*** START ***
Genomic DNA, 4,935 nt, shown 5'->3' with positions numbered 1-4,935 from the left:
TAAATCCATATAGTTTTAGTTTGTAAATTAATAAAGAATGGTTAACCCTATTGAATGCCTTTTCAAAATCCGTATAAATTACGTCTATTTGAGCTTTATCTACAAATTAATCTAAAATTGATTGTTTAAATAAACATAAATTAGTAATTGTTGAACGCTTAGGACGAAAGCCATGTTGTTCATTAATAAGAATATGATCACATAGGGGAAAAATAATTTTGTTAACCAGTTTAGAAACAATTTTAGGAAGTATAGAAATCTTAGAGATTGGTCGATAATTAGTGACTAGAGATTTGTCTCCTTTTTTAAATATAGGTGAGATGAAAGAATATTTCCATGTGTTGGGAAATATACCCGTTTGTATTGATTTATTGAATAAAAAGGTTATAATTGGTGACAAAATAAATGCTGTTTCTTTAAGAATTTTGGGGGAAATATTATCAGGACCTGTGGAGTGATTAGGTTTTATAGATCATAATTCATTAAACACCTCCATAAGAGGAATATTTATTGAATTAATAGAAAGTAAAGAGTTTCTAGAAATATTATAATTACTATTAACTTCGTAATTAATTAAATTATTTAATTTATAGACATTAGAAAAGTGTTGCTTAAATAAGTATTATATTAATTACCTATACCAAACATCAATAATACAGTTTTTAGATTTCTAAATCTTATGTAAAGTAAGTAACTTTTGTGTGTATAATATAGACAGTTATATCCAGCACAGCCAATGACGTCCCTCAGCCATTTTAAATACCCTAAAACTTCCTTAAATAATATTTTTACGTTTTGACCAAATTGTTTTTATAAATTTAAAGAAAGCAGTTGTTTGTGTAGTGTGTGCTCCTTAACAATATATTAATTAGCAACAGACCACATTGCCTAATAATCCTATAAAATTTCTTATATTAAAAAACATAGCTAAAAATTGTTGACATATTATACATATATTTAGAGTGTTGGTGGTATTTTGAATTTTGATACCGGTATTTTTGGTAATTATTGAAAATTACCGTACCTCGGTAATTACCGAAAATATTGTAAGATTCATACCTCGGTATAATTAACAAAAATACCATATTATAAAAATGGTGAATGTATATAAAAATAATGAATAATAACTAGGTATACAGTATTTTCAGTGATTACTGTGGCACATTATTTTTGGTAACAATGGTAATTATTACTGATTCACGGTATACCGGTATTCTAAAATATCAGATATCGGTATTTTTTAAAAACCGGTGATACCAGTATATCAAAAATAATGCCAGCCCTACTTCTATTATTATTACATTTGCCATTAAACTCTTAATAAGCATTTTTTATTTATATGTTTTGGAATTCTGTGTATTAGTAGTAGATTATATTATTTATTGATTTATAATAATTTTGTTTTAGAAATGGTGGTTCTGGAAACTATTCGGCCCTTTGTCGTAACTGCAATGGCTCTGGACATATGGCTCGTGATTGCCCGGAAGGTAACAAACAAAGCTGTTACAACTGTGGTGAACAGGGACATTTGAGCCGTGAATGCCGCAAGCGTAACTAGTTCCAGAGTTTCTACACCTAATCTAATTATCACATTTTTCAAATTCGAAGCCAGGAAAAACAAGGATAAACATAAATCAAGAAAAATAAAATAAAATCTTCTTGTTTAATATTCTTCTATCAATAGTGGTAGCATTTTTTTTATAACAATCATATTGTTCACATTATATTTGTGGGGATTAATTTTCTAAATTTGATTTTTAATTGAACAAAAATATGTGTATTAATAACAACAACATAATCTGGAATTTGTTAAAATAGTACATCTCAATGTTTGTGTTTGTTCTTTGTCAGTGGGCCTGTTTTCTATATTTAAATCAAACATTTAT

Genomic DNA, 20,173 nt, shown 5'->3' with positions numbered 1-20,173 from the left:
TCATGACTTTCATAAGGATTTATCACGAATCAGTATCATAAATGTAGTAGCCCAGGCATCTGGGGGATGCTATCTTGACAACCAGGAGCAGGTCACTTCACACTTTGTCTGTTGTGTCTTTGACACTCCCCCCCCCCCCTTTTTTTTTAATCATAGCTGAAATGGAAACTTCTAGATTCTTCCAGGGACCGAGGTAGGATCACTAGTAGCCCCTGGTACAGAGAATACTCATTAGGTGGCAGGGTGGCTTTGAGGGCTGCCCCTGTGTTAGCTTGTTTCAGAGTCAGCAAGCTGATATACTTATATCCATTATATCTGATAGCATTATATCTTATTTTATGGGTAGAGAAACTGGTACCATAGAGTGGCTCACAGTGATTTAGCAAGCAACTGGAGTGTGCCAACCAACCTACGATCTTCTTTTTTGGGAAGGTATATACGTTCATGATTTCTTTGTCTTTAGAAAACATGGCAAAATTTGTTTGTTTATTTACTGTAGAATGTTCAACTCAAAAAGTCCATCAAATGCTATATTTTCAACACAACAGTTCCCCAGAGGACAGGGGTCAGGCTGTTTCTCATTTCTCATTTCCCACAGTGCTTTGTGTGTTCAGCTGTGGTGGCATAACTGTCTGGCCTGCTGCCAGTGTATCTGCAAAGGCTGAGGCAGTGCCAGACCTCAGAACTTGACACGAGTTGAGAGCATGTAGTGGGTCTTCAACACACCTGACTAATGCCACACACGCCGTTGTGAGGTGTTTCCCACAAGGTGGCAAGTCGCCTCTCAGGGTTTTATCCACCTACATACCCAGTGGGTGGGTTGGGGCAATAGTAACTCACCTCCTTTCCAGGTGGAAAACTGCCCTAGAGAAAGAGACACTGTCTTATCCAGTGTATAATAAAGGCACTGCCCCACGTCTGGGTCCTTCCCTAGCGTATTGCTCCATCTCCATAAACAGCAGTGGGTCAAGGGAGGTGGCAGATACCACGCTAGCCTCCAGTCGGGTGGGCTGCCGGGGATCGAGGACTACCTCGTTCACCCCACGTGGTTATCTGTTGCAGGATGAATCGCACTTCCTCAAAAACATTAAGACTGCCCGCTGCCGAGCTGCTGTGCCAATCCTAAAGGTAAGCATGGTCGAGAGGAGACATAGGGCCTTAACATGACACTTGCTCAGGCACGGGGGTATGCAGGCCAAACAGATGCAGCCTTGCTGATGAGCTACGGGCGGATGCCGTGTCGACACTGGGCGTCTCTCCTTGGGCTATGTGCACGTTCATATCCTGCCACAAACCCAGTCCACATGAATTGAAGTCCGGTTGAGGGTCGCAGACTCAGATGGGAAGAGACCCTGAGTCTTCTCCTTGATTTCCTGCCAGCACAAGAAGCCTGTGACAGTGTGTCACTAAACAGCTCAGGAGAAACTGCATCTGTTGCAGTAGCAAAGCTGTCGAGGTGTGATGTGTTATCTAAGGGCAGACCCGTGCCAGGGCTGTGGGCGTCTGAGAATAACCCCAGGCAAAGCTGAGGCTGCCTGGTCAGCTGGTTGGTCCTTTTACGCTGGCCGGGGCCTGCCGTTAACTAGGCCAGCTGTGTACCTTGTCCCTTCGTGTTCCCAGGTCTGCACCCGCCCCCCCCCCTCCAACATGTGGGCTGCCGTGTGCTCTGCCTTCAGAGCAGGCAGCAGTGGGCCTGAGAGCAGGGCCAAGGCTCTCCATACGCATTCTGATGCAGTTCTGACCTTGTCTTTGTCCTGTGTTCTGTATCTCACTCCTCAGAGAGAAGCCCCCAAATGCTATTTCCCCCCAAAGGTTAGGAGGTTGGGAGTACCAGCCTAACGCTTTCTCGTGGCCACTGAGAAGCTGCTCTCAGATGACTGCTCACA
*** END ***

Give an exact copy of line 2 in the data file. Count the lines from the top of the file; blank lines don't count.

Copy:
TAAATCCATATAGTTTTAGTTTGTAAATTAATAAAGAATGGTTAACCCTATTGAATGCCTTTTCAAAATCCGTATAAATTACGTCTATTTGAGCTTTATCTACAAATTAATCTAAAATTGATTGTTTAAATAAACATAAATTAGTAATTGTTGAACGCTTAGGACGAAAGCCATGTTGTTCATTAATAAGAATATGATCACATAGGGGAAAAATAATTTTGTTAACCAGTTTAGAAACAATTTTAGGAAGTATAGAAATCTTAGAGATTGGTCGATAATTAGTGACTAGAGATTTGTCTCCTTTTTTAAATATAGGTGAGATGAAAGAATATTTCCATGTGTTGGGAAATATACCCGTTTGTATTGATTTATTGAATAAAAAGGTTATAATTGGTGACAAAATAAATGCTGTTTCTTTAAGAATTTTGGGGGAAATATTATCAGGACCTGTGGAGTGATTAGGTTTTATAGATCATAATTCATTAAACACCTCCATAAGAGGAATATTTATTGAATTAATAGAAAGTAAAGAGTTTCTAGAAATATTATAATTACTATTAACTTCGTAATTAATTAAATTATTTAATTTATAGACATTAGAAAAGTGTTGCTTAAATAAGTATTATATTAATTACCTATACCAAACATCAATAATACAGTTTTTAGATTTCTAAATCTTATGTAAAGTAAGTAACTTTTGTGTGTATAATATAGACAGTTATATCCAGCACAGCCAATGACGTCCCTCAGCCATTTTAAATACCCTAAAACTTCCTTAAATAATATTTTTACGTTTTGACCAAATTGTTTTTATAAATTTAAAGAAAGCAGTTGTTTGTGTAGTGTGTGCTCCTTAACAATATATTAATTAGCAACAGACCACATTGCCTAATAATCCTATAAAATTTCTTATATTAAAAAACATAGCTAAAAATTGTTGACATATTATACATATATTTAGAGTGTTGGTGGTATTTTGAATTTTGATACCGGTATTTTTGGTAATTATTGAAAATTACCGTACCTCGGTAATTACCGAAAATATTGTAAGATTCATACCTCGGTATAATTAACAAAAATACCATATTATAAAAATGGTGAATGTATATAAAAATAATGAATAATAACTAGGTATACAGTATTTTCAGTGATTACTGTGGCACATTATTTTTGGTAACAATGGTAATTATTACTGATTCACGGTATACCGGTATTCTAAAATATCAGATATCGGTATTTTTTAAAAACCGGTGATACCAGTATATCAAAAATAATGCCAGCCCTACTTCTATTATTATTACATTTGCCATTAAACTCTTAATAAGCATTTTTTATTTATATGTTTTGGAATTCTGTGTATTAGTAGTAGATTATATTATTTATTGATTTATAATAATTTTGTTTTAGAAATGGTGGTTCTGGAAACTATTCGGCCCTTTGTCGTAACTGCAATGGCTCTGGACATATGGCTCGTGATTGCCCGGAAGGTAACAAACAAAGCTGTTACAACTGTGGTGAACAGGGACATTTGAGCCGTGAATGCCGCAAGCGTAACTAGTTCCAGAGTTTCTACACCTAATCTAATTATCACATTTTTCAAATTCGAAGCCAGGAAAAACAAGGATAAACATAAATCAAGAAAAATAAAATAAAATCTTCTTGTTTAATATTCTTCTATCAATAGTGGTAGCATTTTTTTTATAACAATCATATTGTTCACATTATATTTGTGGGGATTAATTTTCTAAATTTGATTTTTAATTGAACAAAAATATGTGTATTAATAACAACAACATAATCTGGAATTTGTTAAAATAGTACATCTCAATGTTTGTGTTTGTTCTTTGTCAGTGGGCCTGTTTTCTATATTTAAATCAAACATTTAT